I don't think you'll see riots in the street over this one.


Sunday, September 21, 2008

Meet the Candidate

A Canadian Press article had a link that led me to the writings of R.K. Finch, Liberal candidate for Dufferin-Caledon. Over the years I've read some shrill, over-the-top assessments of Stephen Harper. There are comparisons to Bush, allusions to some malevolent right-wing cabal, accusations of snobbery and critiques of his parenting style. Never have I come across a one-stop hate-fest like this. Keep in mind, this piece was written in March of this year -- long after most Canadians began to shed the 'fear' of a 'hidden agenda' and see Harper in a more positive light.
Originally it was based on the same basic intuition all Canadians feel when staring at those glassy, watery eyes; eyes that only show a glint of real emotion when they're blazing in delight over the taunting or jeering or destruction of someone else, or accidentally revealing an astoundingly low self-esteem and less surprisingly high sense of paranoia. It was in reaction to the early indications that his right-wing, ultra-conservative agenda is not good for all Canadians yet is slowly but surely going to be forced upon us anyway if he has anything to do with it, which unfortunately at this moment in history, he does. It was due also to the sense of that hidden agenda that almost all Canadians know with every ounce of intuition is there, though they just can't put their finger on it.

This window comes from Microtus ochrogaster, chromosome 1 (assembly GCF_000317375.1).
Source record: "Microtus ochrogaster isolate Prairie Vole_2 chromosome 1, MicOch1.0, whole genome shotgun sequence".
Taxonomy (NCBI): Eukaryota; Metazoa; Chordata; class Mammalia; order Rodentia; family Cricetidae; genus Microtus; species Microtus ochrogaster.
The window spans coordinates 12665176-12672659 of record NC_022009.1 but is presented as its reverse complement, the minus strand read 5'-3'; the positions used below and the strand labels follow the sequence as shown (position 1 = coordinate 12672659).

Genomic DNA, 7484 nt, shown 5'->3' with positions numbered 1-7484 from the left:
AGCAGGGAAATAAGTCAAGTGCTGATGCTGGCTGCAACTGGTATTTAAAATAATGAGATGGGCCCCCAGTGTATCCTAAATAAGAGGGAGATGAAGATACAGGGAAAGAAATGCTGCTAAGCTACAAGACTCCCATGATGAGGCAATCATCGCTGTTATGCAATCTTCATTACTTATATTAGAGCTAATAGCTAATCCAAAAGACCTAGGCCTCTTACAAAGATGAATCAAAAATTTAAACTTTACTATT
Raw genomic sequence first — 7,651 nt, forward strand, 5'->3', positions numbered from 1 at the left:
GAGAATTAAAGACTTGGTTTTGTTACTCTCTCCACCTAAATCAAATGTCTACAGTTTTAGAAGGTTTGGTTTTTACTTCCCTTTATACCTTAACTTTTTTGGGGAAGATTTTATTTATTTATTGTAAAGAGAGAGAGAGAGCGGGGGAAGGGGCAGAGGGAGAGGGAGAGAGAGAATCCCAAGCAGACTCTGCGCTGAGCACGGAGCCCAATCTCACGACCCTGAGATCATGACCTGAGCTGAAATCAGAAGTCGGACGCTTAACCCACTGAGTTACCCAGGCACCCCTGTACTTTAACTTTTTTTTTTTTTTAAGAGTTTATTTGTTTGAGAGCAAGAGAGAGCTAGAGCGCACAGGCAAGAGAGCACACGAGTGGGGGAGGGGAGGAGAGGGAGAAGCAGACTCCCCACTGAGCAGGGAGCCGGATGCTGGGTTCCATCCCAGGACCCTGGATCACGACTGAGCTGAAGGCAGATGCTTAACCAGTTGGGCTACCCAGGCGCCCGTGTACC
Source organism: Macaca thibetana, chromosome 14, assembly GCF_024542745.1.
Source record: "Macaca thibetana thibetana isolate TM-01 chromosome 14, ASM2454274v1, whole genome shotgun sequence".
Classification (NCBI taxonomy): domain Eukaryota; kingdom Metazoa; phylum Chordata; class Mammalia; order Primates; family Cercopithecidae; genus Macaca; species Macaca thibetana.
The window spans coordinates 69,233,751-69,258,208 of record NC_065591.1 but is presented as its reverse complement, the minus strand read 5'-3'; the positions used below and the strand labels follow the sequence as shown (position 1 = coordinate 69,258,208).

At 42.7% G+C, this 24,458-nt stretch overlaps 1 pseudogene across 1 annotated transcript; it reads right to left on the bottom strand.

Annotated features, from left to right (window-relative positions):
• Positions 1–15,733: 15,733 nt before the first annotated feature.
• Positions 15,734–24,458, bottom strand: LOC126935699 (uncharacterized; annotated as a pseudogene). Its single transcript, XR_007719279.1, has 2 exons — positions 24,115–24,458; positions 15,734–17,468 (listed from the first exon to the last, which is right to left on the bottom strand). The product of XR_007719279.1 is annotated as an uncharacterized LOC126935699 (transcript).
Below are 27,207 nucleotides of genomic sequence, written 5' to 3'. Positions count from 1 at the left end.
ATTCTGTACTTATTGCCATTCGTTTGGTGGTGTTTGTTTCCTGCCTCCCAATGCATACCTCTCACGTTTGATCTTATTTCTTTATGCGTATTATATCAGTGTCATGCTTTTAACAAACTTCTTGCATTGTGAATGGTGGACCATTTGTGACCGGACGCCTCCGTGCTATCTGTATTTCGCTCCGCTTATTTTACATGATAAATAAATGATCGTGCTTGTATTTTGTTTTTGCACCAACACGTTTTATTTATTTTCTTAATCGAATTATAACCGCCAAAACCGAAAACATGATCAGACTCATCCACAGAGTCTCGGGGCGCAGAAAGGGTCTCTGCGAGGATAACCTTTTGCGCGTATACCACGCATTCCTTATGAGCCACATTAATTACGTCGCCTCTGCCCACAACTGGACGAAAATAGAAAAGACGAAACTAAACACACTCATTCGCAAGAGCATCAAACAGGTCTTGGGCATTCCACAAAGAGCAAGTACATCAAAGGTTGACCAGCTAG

This is how it begins. Never mind that much of her opinion is based on his looks and her 'intuition' -- it's also based on innuendo and allusions to gossip that circulated ages ago. Apparently Rebecca Finch has had her head in the sand for the past couple of years -- but that was just the warm up:

Let's start with the really nasty stuff, though, the stuff that conjures up comparisons to Hitler or Stalin; let's talk about a damaged psychology, a malevolent personality disorder, and lessons that we, the discerning public who are ultimately affected by these characters, should have already learned.

When I recently re-read the definition of the term, "malignant narcissism", I felt like I was sitting in the gallery of the House of Commons, watching Harper . . .